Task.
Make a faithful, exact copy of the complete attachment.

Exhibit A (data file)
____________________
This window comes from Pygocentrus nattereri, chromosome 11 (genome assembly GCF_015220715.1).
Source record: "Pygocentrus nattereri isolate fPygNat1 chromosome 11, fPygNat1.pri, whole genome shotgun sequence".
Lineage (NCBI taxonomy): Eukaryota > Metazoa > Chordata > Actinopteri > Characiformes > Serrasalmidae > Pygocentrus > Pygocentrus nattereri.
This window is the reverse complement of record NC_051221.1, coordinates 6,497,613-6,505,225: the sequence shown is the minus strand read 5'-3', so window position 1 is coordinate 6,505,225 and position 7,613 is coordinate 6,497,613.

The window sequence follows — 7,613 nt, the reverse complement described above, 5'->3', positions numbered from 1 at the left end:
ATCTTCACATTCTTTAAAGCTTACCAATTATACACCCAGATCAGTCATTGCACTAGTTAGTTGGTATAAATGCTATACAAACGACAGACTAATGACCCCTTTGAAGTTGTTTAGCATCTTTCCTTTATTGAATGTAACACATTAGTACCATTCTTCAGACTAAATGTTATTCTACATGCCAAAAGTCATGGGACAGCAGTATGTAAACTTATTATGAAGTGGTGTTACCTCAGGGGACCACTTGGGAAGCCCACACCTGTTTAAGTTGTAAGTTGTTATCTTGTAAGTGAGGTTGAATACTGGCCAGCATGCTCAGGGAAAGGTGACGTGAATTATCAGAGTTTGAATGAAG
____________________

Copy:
This window comes from Pygocentrus nattereri, chromosome 11 (genome assembly GCF_015220715.1).
Source record: "Pygocentrus nattereri isolate fPygNat1 chromosome 11, fPygNat1.pri, whole genome shotgun sequence".
Lineage (NCBI taxonomy): Eukaryota > Metazoa > Chordata > Actinopteri > Characiformes > Serrasalmidae > Pygocentrus > Pygocentrus nattereri.
This window is the reverse complement of record NC_051221.1, coordinates 6,497,613-6,505,225: the sequence shown is the minus strand read 5'-3', so window position 1 is coordinate 6,505,225 and position 7,613 is coordinate 6,497,613.

The window sequence follows — 7,613 nt, the reverse complement described above, 5'->3', positions numbered from 1 at the left end:
ATCTTCACATTCTTTAAAGCTTACCAATTATACACCCAGATCAGTCATTGCACTAGTTAGTTGGTATAAATGCTATACAAACGACAGACTAATGACCCCTTTGAAGTTGTTTAGCATCTTTCCTTTATTGAATGTAACACATTAGTACCATTCTTCAGACTAAATGTTATTCTACATGCCAAAAGTCATGGGACAGCAGTATGTAAACTTATTATGAAGTGGTGTTACCTCAGGGGACCACTTGGGAAGCCCACACCTGTTTAAGTTGTAAGTTGTTATCTTGTAAGTGAGGTTGAATACTGGCCAGCATGCTCAGGGAAAGGTGACGTGAATTATCAGAGTTTGAATGAAG